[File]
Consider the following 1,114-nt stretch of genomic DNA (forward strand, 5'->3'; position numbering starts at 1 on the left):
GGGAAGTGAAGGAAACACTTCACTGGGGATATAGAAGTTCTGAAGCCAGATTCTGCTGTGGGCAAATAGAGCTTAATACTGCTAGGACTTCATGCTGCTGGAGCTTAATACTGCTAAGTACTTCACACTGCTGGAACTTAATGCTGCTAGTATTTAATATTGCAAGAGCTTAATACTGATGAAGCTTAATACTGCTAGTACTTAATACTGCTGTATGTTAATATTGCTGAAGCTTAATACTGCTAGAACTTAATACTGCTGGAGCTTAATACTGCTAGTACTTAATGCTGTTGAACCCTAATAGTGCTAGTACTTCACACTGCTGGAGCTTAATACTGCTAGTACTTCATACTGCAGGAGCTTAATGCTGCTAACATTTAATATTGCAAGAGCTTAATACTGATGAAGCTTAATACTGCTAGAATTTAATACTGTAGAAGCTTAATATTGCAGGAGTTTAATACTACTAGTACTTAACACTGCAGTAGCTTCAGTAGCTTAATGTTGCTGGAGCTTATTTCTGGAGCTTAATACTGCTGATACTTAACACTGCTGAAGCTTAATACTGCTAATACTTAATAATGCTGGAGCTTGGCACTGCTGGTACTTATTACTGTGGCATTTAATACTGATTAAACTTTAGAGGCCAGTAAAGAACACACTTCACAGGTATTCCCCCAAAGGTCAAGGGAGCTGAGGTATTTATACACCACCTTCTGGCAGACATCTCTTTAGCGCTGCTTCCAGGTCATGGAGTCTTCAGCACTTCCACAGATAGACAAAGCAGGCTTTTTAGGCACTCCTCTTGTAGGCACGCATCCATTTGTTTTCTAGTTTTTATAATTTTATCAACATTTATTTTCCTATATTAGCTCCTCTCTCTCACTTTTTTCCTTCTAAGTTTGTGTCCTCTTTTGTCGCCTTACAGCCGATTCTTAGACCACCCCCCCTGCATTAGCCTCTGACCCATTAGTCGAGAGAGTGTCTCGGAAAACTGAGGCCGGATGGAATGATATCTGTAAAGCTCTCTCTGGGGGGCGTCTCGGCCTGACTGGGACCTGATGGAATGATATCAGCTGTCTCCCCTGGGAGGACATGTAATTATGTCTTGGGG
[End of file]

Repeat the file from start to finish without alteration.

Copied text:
Consider the following 1,114-nt stretch of genomic DNA (forward strand, 5'->3'; position numbering starts at 1 on the left):
GGGAAGTGAAGGAAACACTTCACTGGGGATATAGAAGTTCTGAAGCCAGATTCTGCTGTGGGCAAATAGAGCTTAATACTGCTAGGACTTCATGCTGCTGGAGCTTAATACTGCTAAGTACTTCACACTGCTGGAACTTAATGCTGCTAGTATTTAATATTGCAAGAGCTTAATACTGATGAAGCTTAATACTGCTAGTACTTAATACTGCTGTATGTTAATATTGCTGAAGCTTAATACTGCTAGAACTTAATACTGCTGGAGCTTAATACTGCTAGTACTTAATGCTGTTGAACCCTAATAGTGCTAGTACTTCACACTGCTGGAGCTTAATACTGCTAGTACTTCATACTGCAGGAGCTTAATGCTGCTAACATTTAATATTGCAAGAGCTTAATACTGATGAAGCTTAATACTGCTAGAATTTAATACTGTAGAAGCTTAATATTGCAGGAGTTTAATACTACTAGTACTTAACACTGCAGTAGCTTCAGTAGCTTAATGTTGCTGGAGCTTATTTCTGGAGCTTAATACTGCTGATACTTAACACTGCTGAAGCTTAATACTGCTAATACTTAATAATGCTGGAGCTTGGCACTGCTGGTACTTATTACTGTGGCATTTAATACTGATTAAACTTTAGAGGCCAGTAAAGAACACACTTCACAGGTATTCCCCCAAAGGTCAAGGGAGCTGAGGTATTTATACACCACCTTCTGGCAGACATCTCTTTAGCGCTGCTTCCAGGTCATGGAGTCTTCAGCACTTCCACAGATAGACAAAGCAGGCTTTTTAGGCACTCCTCTTGTAGGCACGCATCCATTTGTTTTCTAGTTTTTATAATTTTATCAACATTTATTTTCCTATATTAGCTCCTCTCTCTCACTTTTTTCCTTCTAAGTTTGTGTCCTCTTTTGTCGCCTTACAGCCGATTCTTAGACCACCCCCCCTGCATTAGCCTCTGACCCATTAGTCGAGAGAGTGTCTCGGAAAACTGAGGCCGGATGGAATGATATCTGTAAAGCTCTCTCTGGGGGGCGTCTCGGCCTGACTGGGACCTGATGGAATGATATCAGCTGTCTCCCCTGGGAGGACATGTAATTATGTCTTGGGG